DALLAS, Sept. 11, 2013 /PRNewswire-USNewswire/ -- The following op-ed is being released by the ABOTA Foundation in honor of Constitution Day 2013 on September 17, 2013:
We the People of the United States, in order to form a more perfect union, establish justice, insure domestic tranquility, provide for the common defense, promote the general welfare, and secure the blessings of liberty to ourselves and our posterity, do ordain and establish this Constitution for the United States of America.
These are the opening words of the U.S. Constitution, the incredible document that binds us together as a nation and defines what it means to be an American. As we celebrate the anniversary of this enduring document of self-governance, signed on September 17, 1787, it is a good time to reflect on its significance 226 years ago and today.
Fifty-five men gathered in Philadelphia in May 1787 to rewrite the Articles of Confederation, the loose governing agreement among the 13 new United States of America. Although all were white and most were well-educated men of means, they were also a diverse group. They came from large states and small states, from northern business firms and southern slave-holding plantations. All agreed that the Articles of Confederation were not working. They were believers in the new republic but they had differing views on what kind of government would endure in America.
Debate was heated over representation in Congress, the enumeration of powers between the branches of the federal government and the states, the independence of the judiciary, and the question of slavery. The Constitution created an entirely new form of government and was a masterpiece of compromise. It has endured for 226 years with only 25 amendments (Prohibition was ratified and repealed) and has been the glue that holds this large and diverse nation together.
Sadly, many young Americans know little about the Constitution, the government it created or the laws that govern their daily lives. And, what young people don't understand, they do not value or work to protect. Young people don't trust the political process they see in the media and have little knowledge of how to effect change. So, they simply don't get involved.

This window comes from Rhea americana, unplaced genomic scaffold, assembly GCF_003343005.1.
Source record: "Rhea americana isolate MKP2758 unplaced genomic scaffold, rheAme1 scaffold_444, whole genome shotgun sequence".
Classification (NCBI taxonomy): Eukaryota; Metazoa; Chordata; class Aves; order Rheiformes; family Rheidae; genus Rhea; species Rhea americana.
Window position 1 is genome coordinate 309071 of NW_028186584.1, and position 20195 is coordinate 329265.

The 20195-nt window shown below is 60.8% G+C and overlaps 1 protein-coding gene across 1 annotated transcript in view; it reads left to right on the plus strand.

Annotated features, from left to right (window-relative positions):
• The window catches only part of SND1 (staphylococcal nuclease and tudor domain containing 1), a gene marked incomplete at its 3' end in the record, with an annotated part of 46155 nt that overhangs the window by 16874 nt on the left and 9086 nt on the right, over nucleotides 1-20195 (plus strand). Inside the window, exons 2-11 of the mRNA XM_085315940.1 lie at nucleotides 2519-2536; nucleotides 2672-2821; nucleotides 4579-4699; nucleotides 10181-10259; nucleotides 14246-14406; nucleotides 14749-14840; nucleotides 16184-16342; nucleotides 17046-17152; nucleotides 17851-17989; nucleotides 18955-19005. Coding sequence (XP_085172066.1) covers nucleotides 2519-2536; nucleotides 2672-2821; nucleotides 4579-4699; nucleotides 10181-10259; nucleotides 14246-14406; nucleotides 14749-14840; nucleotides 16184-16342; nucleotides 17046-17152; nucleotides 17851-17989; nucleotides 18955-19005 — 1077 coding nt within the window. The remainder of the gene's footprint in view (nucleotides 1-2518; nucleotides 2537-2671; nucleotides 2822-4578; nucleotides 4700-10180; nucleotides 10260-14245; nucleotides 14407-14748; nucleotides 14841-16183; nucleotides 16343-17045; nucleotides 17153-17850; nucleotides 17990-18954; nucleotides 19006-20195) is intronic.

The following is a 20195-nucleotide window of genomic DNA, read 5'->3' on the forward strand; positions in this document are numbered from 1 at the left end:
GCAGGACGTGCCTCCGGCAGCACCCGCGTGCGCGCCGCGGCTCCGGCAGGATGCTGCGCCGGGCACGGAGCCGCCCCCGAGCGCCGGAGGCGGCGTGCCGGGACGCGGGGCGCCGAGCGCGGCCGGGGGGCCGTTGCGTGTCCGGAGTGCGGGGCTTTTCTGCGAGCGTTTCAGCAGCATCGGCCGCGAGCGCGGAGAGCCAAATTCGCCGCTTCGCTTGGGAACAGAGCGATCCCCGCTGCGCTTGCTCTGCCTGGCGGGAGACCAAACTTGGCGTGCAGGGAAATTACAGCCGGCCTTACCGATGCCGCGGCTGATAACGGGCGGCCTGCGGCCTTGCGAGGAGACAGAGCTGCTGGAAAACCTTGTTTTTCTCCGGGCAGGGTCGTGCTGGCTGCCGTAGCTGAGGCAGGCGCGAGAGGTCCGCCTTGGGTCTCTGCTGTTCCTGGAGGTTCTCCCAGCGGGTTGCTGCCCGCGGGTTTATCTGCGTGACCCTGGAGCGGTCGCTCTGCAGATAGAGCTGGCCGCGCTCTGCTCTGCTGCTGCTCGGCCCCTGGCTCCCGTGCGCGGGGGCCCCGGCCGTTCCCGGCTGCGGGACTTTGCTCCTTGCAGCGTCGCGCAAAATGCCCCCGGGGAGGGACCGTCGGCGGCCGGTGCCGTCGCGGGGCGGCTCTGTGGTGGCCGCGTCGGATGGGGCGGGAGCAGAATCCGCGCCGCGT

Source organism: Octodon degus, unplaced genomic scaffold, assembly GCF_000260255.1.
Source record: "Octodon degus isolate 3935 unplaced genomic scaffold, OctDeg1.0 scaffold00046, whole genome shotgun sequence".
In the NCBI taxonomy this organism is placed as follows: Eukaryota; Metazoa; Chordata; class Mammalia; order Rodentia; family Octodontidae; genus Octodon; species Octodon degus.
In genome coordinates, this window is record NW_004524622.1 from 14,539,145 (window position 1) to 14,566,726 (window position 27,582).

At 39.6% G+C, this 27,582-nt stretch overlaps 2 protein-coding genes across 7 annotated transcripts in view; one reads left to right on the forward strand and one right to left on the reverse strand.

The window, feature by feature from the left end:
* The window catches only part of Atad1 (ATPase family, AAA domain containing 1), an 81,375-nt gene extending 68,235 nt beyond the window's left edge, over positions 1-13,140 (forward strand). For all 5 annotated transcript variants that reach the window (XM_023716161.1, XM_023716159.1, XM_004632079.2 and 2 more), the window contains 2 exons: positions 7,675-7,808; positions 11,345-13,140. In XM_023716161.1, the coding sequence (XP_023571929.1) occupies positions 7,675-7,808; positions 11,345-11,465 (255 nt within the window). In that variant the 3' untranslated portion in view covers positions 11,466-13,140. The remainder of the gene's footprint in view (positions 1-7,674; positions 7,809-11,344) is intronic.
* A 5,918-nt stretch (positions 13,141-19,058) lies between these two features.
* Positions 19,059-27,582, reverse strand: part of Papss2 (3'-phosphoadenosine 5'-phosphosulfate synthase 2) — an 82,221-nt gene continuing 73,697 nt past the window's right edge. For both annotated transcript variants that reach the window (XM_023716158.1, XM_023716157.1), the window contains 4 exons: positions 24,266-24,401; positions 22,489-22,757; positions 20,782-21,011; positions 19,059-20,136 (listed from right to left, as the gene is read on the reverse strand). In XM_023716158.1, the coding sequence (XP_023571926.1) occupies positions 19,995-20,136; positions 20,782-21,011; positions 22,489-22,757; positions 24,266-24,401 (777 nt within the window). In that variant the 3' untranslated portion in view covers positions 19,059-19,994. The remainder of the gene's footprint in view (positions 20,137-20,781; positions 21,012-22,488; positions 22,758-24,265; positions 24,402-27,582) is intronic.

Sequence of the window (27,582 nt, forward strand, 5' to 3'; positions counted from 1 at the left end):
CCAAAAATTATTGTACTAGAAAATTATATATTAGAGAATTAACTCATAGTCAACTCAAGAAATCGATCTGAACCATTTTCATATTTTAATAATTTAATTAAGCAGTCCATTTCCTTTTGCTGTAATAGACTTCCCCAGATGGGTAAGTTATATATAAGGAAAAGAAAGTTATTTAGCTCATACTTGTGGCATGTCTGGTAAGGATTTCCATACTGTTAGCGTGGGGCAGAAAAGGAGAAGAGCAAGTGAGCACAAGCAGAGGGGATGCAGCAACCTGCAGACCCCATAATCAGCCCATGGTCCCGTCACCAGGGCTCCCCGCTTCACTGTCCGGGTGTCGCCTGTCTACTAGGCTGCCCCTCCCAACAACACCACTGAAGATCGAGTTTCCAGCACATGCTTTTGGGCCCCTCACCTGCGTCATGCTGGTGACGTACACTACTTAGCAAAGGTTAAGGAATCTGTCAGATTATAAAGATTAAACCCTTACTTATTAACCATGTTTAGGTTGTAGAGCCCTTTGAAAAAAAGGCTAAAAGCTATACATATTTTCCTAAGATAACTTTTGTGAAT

The American Board of Trial Advocates (ABOTA) and its Foundation are committed to returning meaningful civic education to America's schools. In partnership with other civic education organizations, the ABOTA Foundation is reaching out to interested teachers, district and state school administrators, legislators, governors, and civic organizations to create a groundswell of political will that will require schools to re-engage our children in learning the rights and responsibilities of citizenship.
Every school day is filled with important lessons for our children's future – reading, math, science and technology. As we celebrate Constitution Day 2013, let us remember that civic education is critical to their future, too – and to the future of our nation.
Freedom is never free, and we must earn our citizenship every day. The future of "We the People" depends on it.
William H. Sieben is the president of the Foundation of the American Board of Trial Advocates, a professional organization of more than 7,000 civil trial attorneys representing both plaintiff and defense. Information on ABOTA's civic education initiatives can be found at www.abota.org.
For more information contact:
Brian Tyson: (800) 932-2682
SOURCE American Board of Trial Advocates